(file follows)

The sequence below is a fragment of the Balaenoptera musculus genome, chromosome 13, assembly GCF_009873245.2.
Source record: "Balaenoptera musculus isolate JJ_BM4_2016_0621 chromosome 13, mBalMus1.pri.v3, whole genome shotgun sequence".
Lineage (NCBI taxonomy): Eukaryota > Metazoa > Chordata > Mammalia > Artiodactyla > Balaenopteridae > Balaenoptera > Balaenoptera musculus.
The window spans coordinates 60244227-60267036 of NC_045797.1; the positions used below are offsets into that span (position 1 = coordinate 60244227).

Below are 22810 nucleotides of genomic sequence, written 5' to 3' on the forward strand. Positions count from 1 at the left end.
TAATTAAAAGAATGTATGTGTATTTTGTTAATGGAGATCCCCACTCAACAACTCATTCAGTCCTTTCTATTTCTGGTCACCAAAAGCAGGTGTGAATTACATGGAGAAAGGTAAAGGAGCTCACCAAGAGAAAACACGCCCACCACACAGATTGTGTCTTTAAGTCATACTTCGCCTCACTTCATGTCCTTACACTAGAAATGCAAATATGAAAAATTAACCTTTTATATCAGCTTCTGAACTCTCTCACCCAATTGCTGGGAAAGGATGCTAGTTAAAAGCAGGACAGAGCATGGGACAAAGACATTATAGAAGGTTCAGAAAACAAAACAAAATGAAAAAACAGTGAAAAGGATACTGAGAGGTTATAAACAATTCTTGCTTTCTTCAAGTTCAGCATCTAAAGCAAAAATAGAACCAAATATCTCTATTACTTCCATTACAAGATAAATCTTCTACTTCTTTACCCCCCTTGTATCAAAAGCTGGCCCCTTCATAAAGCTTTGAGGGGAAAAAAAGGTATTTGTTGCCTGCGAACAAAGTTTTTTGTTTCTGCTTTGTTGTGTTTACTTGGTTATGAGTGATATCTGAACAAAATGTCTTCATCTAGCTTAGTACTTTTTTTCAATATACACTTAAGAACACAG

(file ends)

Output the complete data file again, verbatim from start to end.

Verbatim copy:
The sequence below is a fragment of the Balaenoptera musculus genome, chromosome 13, assembly GCF_009873245.2.
Source record: "Balaenoptera musculus isolate JJ_BM4_2016_0621 chromosome 13, mBalMus1.pri.v3, whole genome shotgun sequence".
Lineage (NCBI taxonomy): Eukaryota > Metazoa > Chordata > Mammalia > Artiodactyla > Balaenopteridae > Balaenoptera > Balaenoptera musculus.
The window spans coordinates 60244227-60267036 of NC_045797.1; the positions used below are offsets into that span (position 1 = coordinate 60244227).

Below are 22810 nucleotides of genomic sequence, written 5' to 3' on the forward strand. Positions count from 1 at the left end.
TAATTAAAAGAATGTATGTGTATTTTGTTAATGGAGATCCCCACTCAACAACTCATTCAGTCCTTTCTATTTCTGGTCACCAAAAGCAGGTGTGAATTACATGGAGAAAGGTAAAGGAGCTCACCAAGAGAAAACACGCCCACCACACAGATTGTGTCTTTAAGTCATACTTCGCCTCACTTCATGTCCTTACACTAGAAATGCAAATATGAAAAATTAACCTTTTATATCAGCTTCTGAACTCTCTCACCCAATTGCTGGGAAAGGATGCTAGTTAAAAGCAGGACAGAGCATGGGACAAAGACATTATAGAAGGTTCAGAAAACAAAACAAAATGAAAAAACAGTGAAAAGGATACTGAGAGGTTATAAACAATTCTTGCTTTCTTCAAGTTCAGCATCTAAAGCAAAAATAGAACCAAATATCTCTATTACTTCCATTACAAGATAAATCTTCTACTTCTTTACCCCCCTTGTATCAAAAGCTGGCCCCTTCATAAAGCTTTGAGGGGAAAAAAAGGTATTTGTTGCCTGCGAACAAAGTTTTTTGTTTCTGCTTTGTTGTGTTTACTTGGTTATGAGTGATATCTGAACAAAATGTCTTCATCTAGCTTAGTACTTTTTTTCAATATACACTTAAGAACACAG